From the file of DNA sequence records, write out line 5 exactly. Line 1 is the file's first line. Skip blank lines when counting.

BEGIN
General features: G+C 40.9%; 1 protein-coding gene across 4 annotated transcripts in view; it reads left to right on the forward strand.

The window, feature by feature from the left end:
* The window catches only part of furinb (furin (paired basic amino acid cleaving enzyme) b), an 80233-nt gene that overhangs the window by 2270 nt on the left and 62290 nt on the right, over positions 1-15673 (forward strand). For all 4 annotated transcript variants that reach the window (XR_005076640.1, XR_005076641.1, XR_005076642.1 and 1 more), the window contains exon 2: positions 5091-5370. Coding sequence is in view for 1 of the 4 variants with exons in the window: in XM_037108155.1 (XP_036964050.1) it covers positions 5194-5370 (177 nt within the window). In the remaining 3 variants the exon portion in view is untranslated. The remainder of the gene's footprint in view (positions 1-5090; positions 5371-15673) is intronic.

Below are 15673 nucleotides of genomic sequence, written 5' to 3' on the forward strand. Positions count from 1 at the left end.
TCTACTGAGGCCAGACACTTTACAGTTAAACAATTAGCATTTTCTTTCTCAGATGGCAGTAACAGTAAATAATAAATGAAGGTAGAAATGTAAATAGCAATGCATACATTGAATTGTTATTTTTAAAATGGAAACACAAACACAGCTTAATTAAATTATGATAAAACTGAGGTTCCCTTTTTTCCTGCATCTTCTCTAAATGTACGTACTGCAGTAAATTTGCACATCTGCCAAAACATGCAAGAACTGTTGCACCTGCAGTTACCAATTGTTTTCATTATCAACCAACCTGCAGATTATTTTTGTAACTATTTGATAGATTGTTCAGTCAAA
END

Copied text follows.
TCTACTGAGGCCAGACACTTTACAGTTAAACAATTAGCATTTTCTTTCTCAGATGGCAGTAACAGTAAATAATAAATGAAGGTAGAAATGTAAATAGCAATGCATACATTGAATTGTTATTTTTAAAATGGAAACACAAACACAGCTTAATTAAATTATGATAAAACTGAGGTTCCCTTTTTTCCTGCATCTTCTCTAAATGTACGTACTGCAGTAAATTTGCACATCTGCCAAAACATGCAAGAACTGTTGCACCTGCAGTTACCAATTGTTTTCATTATCAACCAACCTGCAGATTATTTTTGTAACTATTTGATAGATTGTTCAGTCAAA